Here are two words guaranteed to raise the ire of Australian business owners: payroll tax.
It’s a state-based tax, applied at different rates across the nation – and sometimes used by politicians as an incentive to lure businesses across borders.
In New South Wales, for example, once your company’s payroll hits $750,000, the state takes 5.45% of the total value as payroll tax. In Victoria, it’s 4.5% above $550,000. In Queensland it’s 4.75% and doesn’t kick in until $1.1 million.
It’s a tax that can have a dramatic effect on the cost of doing business, depending on what state you’re in, but as the White Paper points out, rakes in 5% of Australia’s tax take, so it’s a nice little earner for state treasurers.
As the White Paper observes:
While the states and territories have substantially harmonised legislation and the administration of payroll tax in recent years, some business groups, particularly those operating across state borders, remain concerned about the complexity associated with differing thresholds and rates across states.
But business hates it, viewing it as a penalty for attempting to employ people.
Rather than taxing consumption, governments are taxing the inputs to production.
Small business owners expends an inordinate amount of time trying to calculate whether they’re going to take on an extra staff member if it will tip the payroll over the threshold, because there isn’t a graduated introduction of the tax. That means that, for example, if you’re already on a wages bill of $745,000 in NSW and want to put on another employee at $40,000, then you’ll need to find another $36,375 – almost another worker – to cover the cost of payroll tax.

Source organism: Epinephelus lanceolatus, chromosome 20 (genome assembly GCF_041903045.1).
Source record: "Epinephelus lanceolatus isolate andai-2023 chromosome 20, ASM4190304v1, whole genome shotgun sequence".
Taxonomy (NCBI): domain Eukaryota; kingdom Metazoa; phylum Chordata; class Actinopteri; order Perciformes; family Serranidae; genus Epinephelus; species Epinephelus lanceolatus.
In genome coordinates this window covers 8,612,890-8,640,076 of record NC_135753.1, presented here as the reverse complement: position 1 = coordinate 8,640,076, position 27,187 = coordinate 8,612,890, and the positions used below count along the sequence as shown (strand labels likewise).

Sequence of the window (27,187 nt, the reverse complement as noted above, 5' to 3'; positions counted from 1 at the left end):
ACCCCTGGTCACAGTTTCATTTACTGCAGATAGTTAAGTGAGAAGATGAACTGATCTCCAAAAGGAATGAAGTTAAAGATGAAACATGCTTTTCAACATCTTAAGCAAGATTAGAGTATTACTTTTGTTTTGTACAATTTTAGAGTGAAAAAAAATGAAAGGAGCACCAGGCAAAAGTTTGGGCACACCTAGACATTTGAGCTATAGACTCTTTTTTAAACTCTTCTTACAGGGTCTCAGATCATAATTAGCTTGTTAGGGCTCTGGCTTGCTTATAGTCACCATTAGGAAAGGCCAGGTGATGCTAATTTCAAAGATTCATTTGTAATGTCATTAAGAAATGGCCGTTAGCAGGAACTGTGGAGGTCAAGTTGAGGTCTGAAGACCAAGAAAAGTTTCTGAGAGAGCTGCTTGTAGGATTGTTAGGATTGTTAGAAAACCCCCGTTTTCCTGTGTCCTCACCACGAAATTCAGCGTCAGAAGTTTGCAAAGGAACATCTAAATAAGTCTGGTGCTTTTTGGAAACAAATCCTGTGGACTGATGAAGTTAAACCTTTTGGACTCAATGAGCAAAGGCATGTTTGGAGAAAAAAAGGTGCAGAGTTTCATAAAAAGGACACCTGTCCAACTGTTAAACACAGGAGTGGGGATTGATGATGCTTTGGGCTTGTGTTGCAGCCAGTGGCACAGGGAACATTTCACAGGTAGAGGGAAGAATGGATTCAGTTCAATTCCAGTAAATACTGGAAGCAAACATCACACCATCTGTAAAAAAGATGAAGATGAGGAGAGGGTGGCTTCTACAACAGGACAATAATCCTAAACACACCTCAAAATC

The Business Council of Australia estimates around half of the potential payroll tax base is exempt paying it, which reflects the fact that the vast number are small or micro businesses.
The White Paper offers arguments for, and against, expanding the tax base. On one side, the rate could drop if more businesses are handing over payroll tax, but on the other side “a zero threshold would also likely impose significant administrative costs and compliance burdens on very small businesses”.
It addresses the issue on page 143, pondering the effect of increasing payroll tax by saying:
In the short run (around 12 months), business are unlikely to be able to change existing wages and prices. As such, business owners will bear any costs associated with increased payroll taxes. In the long run, the cost of the tax is likely to be passed onto employees (through lower wages) and consumers (through higher prices).
The White Paper goes on extol the virtues:
Broad-based payroll taxes have similar economic consequences to a broad-based consumption tax, making them a relatively efficient way of raising revenue.
For governments, payroll tax revenue grows with wages. Without increases to the threshold, average payroll tax rates on businesses will increase as the payrolls of businesses grow.
But it says “in practice, payroll tax in Australia is less efficient and more complex than it could be” and that enormous effort and cost goes into collecting it, which is contrary to the Abbott government’s express wish to cut red tape.
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